Addicted Troops Get Silent Treatment - Page 2

By Katie Drummond 09/16/12

They risked their lives for their country. Now, even as conflicts in the Middle East heat up, drug-struggling vets and active-duty soldiers find they can ask little in return.

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Sean and Sharlene Knapp via author

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Because of the military’s enormous problem with substance abuse, some soldiers and veterans are referred to one of more than 1,000 civilian treatment facilities whose services are covered by TRICARE, the Pentagon’s healthcare program. But services at those facilities are so poorly supervised and audited by military officials—little more than a few pieces of paperwork are necessary to receive federal approval—that one independent investigation, by NextGov, maligned the process as less rigorous than “[what] Consumer Reports applies to the testing of toasters.”

“Trouble is, there aren’t very many senior folks in the military who understand, or care about, treatment for alcoholism,” one retired Army officer, who struggled with addiction, told the publication at the time.

Furthermore, most civilian treatment centers don’t even come close to offering the kinds of care that soldiers and veterans need. One pressing issue, according to Singer, is that most veterans would rather seek treatment from someone with military experience.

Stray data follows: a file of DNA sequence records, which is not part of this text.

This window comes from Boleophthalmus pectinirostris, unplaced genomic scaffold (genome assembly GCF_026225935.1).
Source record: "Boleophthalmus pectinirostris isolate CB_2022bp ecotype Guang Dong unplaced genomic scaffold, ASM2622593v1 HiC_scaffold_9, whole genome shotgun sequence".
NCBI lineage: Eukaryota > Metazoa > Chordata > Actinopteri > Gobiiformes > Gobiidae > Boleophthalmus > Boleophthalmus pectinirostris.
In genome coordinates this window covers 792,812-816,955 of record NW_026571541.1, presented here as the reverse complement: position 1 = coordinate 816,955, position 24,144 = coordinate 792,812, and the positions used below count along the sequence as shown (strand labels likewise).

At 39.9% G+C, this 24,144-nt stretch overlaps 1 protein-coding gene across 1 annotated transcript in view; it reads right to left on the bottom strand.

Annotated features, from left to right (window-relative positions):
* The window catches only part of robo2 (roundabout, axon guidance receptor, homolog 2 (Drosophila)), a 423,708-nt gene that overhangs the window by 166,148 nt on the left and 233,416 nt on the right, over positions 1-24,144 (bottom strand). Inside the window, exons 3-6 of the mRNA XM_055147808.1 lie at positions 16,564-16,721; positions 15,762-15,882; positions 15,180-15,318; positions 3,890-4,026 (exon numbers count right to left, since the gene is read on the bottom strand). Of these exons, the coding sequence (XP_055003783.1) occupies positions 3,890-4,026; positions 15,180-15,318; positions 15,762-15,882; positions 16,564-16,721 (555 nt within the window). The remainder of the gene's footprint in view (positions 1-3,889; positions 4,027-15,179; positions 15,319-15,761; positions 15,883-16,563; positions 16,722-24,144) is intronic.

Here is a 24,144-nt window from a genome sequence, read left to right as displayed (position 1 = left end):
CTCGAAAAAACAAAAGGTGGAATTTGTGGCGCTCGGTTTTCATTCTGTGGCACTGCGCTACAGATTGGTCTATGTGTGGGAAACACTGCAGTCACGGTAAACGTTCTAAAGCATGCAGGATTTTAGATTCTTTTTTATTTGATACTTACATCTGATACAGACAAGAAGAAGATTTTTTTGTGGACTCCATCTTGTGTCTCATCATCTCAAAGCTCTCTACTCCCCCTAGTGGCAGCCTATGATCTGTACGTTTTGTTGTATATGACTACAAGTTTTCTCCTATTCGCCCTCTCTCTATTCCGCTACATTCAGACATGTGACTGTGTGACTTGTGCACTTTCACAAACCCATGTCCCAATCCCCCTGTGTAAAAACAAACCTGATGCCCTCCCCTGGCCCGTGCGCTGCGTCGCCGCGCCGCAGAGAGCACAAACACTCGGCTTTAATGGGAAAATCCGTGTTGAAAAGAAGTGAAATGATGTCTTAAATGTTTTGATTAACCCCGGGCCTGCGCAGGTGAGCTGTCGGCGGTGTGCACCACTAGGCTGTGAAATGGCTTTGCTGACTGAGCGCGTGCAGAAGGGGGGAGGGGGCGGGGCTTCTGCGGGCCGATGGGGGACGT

“We tried to hire individuals who were either veterans or had experience working with them,” she says of Phoenix House, which itself was founded by a former Navy psychiatrist. “In many instances, we find that a veteran feels like a community member, like they can speak freely, when they’re cared for by someone who knows, firsthand, what they’ve seen.”

Civilian rehab centers are also less likely to offer services that treat what’s often a combination of substance abuse and some other mental health problem, like PTSD, wrought from years of grueling combat and brain injuries. In fact, only eight of the civilian facilities used by the Army have the capacity for this kind of integrated treatment, according to Pentagon documents.

Admittedly, the problem of comorbidity is a treatment challenge that still vexes even clinicians working within the military and the VA. In one 2010 survey of over 200 VA clinicians, respondents noted that treating a veteran with combined PTSD and substance-use disorder was, not surprisingly, “more challenging” that treating one of the issues on its own.

PTSD is also notoriously difficult to diagnose, and some experts believe that is both underdiagnosed (for example, many active-duty soldiers hide their symptoms for fear of retribution) and overdiagnosed (for example, some may exaggerate their symptoms in order to be eligible for benefits. Leading PTSD researchers nationwide are hoping to get $50 million in federal funding to launch a long-term, large-scale trial of veterans to look for biological markers for the trauma syndrome in hopes of clarifying the diagnosis.

“In terms of systems issues, [respondents] reported frustration with a lack of integration of PTSD and substance-use disorder treatment within the VA,” the study notes. “As well as policies that sometimes decrease the quality of care.”

“There aren’t many senior folks in the military who care about treatment for alcoholism,” one retired officer says.